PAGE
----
The game offers plenty of game changing enhancements that can be unlocked throughout the game too, such as motion tracking technology, heavy weapon enhancements, proximity alarms and more, allowing you to tailor Prophet to your playing style.

The action isn’t as fast paced as I thought it would be and while there are sections of intense battle its all really dictated by how you approach each problem the game presents. If you keep getting discovered, making sloppy kills, then your going to be in the middle of a thick fire fight pretty quickly. If your patient, skilled and lucky, you can do things the slow way, picking off your enemies one at a time, trace their foot steps, watch their patterns, its slow, but its highly rewarding.

The enemies aren’t exactly subtle this time around either, and a good mixture of human and alien targets are set to keep you on your toes throughout. As for the final chapter of the game, its safe to say that its a massive improvement on the let down that was the end of Crysis 2, finally featuring a proper final boss that does put up a fair fight, beyond that, you’ll have to learn the finer details for your self.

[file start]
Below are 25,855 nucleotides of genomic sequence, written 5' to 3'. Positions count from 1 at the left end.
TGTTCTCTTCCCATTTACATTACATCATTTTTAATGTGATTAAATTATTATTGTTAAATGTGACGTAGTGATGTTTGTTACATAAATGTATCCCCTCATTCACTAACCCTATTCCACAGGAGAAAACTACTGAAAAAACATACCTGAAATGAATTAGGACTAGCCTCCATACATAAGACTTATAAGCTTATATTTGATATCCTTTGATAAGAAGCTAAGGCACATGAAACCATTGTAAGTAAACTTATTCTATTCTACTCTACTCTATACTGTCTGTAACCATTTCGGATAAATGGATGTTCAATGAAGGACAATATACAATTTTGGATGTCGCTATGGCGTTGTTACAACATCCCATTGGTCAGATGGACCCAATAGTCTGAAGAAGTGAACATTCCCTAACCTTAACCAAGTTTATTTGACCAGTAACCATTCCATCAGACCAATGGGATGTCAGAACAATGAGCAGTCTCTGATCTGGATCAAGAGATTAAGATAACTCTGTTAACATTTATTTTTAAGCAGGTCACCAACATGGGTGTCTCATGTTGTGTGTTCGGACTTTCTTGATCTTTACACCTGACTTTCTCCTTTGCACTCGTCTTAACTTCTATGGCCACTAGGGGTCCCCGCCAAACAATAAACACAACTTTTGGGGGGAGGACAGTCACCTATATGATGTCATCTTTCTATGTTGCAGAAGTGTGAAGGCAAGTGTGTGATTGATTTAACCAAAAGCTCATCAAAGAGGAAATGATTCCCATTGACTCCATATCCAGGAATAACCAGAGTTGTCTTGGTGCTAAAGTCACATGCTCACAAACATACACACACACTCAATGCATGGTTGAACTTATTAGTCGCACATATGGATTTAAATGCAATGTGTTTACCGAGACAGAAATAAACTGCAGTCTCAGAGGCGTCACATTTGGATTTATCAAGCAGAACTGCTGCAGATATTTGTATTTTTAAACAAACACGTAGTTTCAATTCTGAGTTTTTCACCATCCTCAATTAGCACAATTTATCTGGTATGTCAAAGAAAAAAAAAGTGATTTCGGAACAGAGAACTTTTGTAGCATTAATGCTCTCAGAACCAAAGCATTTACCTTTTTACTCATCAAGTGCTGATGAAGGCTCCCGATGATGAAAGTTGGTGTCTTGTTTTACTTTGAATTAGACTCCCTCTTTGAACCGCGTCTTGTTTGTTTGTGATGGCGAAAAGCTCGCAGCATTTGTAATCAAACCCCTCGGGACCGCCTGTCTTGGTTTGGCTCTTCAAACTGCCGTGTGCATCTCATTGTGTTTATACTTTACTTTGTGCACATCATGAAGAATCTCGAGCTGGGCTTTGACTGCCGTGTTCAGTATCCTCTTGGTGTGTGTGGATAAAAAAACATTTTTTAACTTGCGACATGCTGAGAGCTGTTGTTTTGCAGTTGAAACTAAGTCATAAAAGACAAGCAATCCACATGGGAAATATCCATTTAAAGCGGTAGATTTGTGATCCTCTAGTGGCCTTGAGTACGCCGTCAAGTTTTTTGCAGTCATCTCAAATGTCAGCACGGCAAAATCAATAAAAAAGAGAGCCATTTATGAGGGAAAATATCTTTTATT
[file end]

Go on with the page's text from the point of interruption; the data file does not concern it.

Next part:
Multiplayer is still the biggest aspect of Crysis 3 and while the single player offers plenty of gameplay for those who don’t like online battles, you would be missing out on many hours of entertainment that you just can’t get from the singleplayer component of the game.

Hunter mode sees you pitted as 2 vs 14 on Hunters (equipped with nanosuit and bow) against Cell soldiers (guns, no nanosuit). Kill a Cell soldier and they spawn as a hunter, tipping the balance as the game progresses and its certainly an interesting take on the standard death match formula.

Crash site features plenty of vehicle based carnage thanks to the Pingers (alien mechs) and of course there are still the usual death match variants that you find in near every online shooter, as well as a good mixture of environments that have been adapted from the single player campaign to keep you busy.